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MINI07    4' Mini-mysteries: berry trees are dying

EXT DAWN WIDE: CITY PARK

(camera flies from high altitude down to grass-top level toward
a large oak tree, slowly past a shingle sign saying "Marvin
Mouse Detective Agency" and to the opening door nestled into the
roots of the tree, Marvin Mouse comes through the door wearing
oversized glasses and a suit and tie, smiles)

                            MARVIN

Hello. I'm Marvin Mouse, Private Investigator. And you're here
just in time to help me solve a mystery.

(points)

(a robin, a blue jay and a bluebird flutter into frame and land
nearby)

                             ROBIN

Marvin Mouse, something terrible has happened! The berry trees
are dying! We need those berries to feed our chicks!

                            MARVIN

(to camera)

We have some of the best berry trees in the city here:
elderberries and blackberries. It would be a shame if we lost
these trees. They feed a lot of the animals in the park.

(beckons, exiting frame)

Come on. Let's investigate.

EXT DAWN WIDE: CITY PARK LOW-LANDS NEAR THE CREEK

                            MARVIN

(climbs the last few steps up the trunk, then out on the branch,
inspects the undersides of a few leaves with a tiny magnifying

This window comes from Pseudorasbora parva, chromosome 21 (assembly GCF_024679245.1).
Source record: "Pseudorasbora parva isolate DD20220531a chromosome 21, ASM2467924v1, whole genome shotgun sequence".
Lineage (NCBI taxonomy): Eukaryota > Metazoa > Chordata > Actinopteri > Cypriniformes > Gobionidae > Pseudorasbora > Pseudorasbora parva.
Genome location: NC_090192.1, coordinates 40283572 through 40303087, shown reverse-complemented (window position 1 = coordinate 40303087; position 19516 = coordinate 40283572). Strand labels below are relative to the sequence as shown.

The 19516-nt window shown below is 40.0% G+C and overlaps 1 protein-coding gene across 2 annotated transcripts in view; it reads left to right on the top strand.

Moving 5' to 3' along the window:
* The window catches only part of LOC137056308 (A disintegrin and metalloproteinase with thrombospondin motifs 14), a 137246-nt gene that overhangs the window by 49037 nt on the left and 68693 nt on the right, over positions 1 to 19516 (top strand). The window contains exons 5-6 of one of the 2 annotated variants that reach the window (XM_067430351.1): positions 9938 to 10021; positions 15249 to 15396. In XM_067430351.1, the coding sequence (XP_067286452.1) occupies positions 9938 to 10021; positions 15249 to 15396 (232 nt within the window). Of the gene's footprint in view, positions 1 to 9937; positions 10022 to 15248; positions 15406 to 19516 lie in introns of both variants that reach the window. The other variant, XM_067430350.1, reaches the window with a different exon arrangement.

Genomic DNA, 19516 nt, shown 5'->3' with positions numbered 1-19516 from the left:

glass)

(to camera)

Nothing. No insects or worms on any of the leaves. And no
damage from insects or worms chewing them either.

(sits up on hind legs, looks around, tilts head, points)

Look here. All the leaves and berries of this branch are wilted,
but the leaves and berries of this other branch...

(points up and walks)

are healthy.

(stops, looks up and all around)

That's true for other branches as well. Whatever is attacking
this tree is damaging whole branches. But I don't see any cuts
or holes in any of the branches.

(moves back toward the trunk, points)

The only damage I can see is this small hole here in the tree
bark near the tree trunk."

                             ROBIN

(flutters into frame and lands nearby)

Well, did you solve the mystery yet? Was it the aphids, like in
the rose garden?

                            MARVIN

No, aphids can pick on the roses because their drilling mouth
parts work well on roses. But their mouth parts aren't long
enough to drill through the thick bark of trees. There's only a
couple of insects who can drill a hole in the bark of a tree.

                             ROBIN

Which insects?

                            MARVIN

It's either termites or bark beetles.

                             ROBIN

I never heard of them.

                            MARVIN

That's because they don't live in the park. They were kicked out
of the park years ago because everything they ate died.

                             ROBIN

I don't see any damage from insects on this tree, except for the
wilted leaves and dried up berries. Why didn't they eat the
berries?

                            MARVIN

They don't eat berries. They chew a small hole in the bark of
the tree, then climb inside the bark to eat the wood underneath.

                             ROBIN

So, was it the termites or the bark beetles who did this damage?

                            MARVIN

(to camera)

Well, what do you think?

I agree.

(to Robin)

Termites eat deep into the wood and eat the center of the tree